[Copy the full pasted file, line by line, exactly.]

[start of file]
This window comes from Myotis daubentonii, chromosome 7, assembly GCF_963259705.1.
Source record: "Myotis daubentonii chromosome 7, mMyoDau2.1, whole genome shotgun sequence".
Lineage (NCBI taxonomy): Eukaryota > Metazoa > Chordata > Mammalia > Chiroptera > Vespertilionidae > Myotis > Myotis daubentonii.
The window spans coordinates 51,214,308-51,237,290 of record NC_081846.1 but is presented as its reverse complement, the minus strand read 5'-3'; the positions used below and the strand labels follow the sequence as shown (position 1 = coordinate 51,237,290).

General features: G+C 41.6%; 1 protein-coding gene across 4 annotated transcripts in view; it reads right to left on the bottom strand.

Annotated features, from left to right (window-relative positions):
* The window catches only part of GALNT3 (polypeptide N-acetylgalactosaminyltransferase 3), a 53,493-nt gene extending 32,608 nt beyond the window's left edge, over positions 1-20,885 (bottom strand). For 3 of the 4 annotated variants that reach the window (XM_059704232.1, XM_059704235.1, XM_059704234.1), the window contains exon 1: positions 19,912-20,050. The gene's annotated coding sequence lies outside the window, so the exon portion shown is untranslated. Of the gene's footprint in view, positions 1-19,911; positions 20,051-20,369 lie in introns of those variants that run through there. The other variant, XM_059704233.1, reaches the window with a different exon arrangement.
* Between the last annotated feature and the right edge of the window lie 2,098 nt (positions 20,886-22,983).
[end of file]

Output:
This window comes from Myotis daubentonii, chromosome 7, assembly GCF_963259705.1.
Source record: "Myotis daubentonii chromosome 7, mMyoDau2.1, whole genome shotgun sequence".
Lineage (NCBI taxonomy): Eukaryota > Metazoa > Chordata > Mammalia > Chiroptera > Vespertilionidae > Myotis > Myotis daubentonii.
The window spans coordinates 51,214,308-51,237,290 of record NC_081846.1 but is presented as its reverse complement, the minus strand read 5'-3'; the positions used below and the strand labels follow the sequence as shown (position 1 = coordinate 51,237,290).

General features: G+C 41.6%; 1 protein-coding gene across 4 annotated transcripts in view; it reads right to left on the bottom strand.

Annotated features, from left to right (window-relative positions):
* The window catches only part of GALNT3 (polypeptide N-acetylgalactosaminyltransferase 3), a 53,493-nt gene extending 32,608 nt beyond the window's left edge, over positions 1-20,885 (bottom strand). For 3 of the 4 annotated variants that reach the window (XM_059704232.1, XM_059704235.1, XM_059704234.1), the window contains exon 1: positions 19,912-20,050. The gene's annotated coding sequence lies outside the window, so the exon portion shown is untranslated. Of the gene's footprint in view, positions 1-19,911; positions 20,051-20,369 lie in introns of those variants that run through there. The other variant, XM_059704233.1, reaches the window with a different exon arrangement.
* Between the last annotated feature and the right edge of the window lie 2,098 nt (positions 20,886-22,983).